in many ways it's not wildly dissimilar to acts like Lenny Bruce or Andy Kaufman in that the material forces you to reconcile with the performance of it as much as the content and positions the notion of comedy itself onto a deeply uncomfortable axis. like Kaufman, I'm not sure if I'd want this to become a new standard, but on its own terms its incredibly compelling and valuable
Powerful. Haven't seen something like this since Bill Hicks' specials, and Hannah solves a problem that plagued Bill: how do you transcend the suffocating constraints of the medium and get real w/o being "preachy"? She overcomes this audience reaction by naming the limitation: tension. In ID'ing tension in comedy, Gadsby deprives you of the relief of shutting out pain just because it's not "funny." And boy, it hurts.
como é que vamos de um ponto para o outro? da comédia para a nua realidade (mundos separados, tanta vez)? a separação a meio de NANETTE- da comédia stand-up "pura" para o seu desmembramento - traz a força maior desta peça de Gadsby. Já antes (Lenny Bruce, Andy Kaufman) esbateram a fronteira e tornaram a realidade... real, por uma coisa é falar sobre o mundo, outra é tentar viver-se nele. (...)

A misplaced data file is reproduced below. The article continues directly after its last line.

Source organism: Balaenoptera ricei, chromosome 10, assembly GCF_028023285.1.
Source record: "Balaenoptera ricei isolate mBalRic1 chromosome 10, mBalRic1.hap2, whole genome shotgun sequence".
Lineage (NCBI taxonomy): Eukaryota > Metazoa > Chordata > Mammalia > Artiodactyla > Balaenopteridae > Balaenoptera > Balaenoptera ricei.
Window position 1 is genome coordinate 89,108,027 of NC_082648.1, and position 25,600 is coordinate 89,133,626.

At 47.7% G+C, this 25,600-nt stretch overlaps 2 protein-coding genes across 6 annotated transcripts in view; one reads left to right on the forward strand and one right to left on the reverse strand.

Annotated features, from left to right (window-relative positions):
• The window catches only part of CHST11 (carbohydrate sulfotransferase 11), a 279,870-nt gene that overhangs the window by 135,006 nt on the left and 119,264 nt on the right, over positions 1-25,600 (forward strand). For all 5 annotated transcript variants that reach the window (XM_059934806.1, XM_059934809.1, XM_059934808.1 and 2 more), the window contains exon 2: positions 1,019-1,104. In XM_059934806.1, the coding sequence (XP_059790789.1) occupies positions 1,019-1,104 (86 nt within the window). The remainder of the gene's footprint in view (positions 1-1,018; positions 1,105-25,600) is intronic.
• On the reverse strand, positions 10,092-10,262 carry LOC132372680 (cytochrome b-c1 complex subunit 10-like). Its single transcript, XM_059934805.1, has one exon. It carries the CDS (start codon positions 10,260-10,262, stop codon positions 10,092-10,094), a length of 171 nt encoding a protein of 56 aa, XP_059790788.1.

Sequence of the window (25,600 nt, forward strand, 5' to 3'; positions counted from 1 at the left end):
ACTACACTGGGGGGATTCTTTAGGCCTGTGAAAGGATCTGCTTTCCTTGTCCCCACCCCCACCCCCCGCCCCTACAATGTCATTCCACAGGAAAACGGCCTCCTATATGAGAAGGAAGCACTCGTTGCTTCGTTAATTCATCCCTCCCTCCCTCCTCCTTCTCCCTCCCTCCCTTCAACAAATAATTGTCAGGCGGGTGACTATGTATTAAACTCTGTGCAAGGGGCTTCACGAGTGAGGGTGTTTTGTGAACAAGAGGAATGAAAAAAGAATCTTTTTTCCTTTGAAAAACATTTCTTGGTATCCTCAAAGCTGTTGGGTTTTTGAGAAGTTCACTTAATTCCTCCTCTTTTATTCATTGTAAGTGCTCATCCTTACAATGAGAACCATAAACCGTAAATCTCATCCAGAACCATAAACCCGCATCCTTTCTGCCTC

3.1 stars. Hard agree with Chris Jones and Trunfos. I like it more after reading this dead-on quote from Gadsby: “Louis C.K.’s comedy platform was that he was this hopeless guy bumbling through the world […] And at some stage, he was no longer that, but that was still his voice. And I think he still believes that. He has not reassessed his position of power, and that is why he was able to abuse it.”
Nanette isn't a comedy, and that would be ok if the commentary was insightful. The reality is: what she says about self deprecating humor, from a scientific perspective, is wrong. People who use self deprecation are usually are the most emotionally secure happy people on earth. Gadsby's shaming of it's use is more destructive than anything else. A similar special that is much better: Cameron Esposito's Rape Jokes.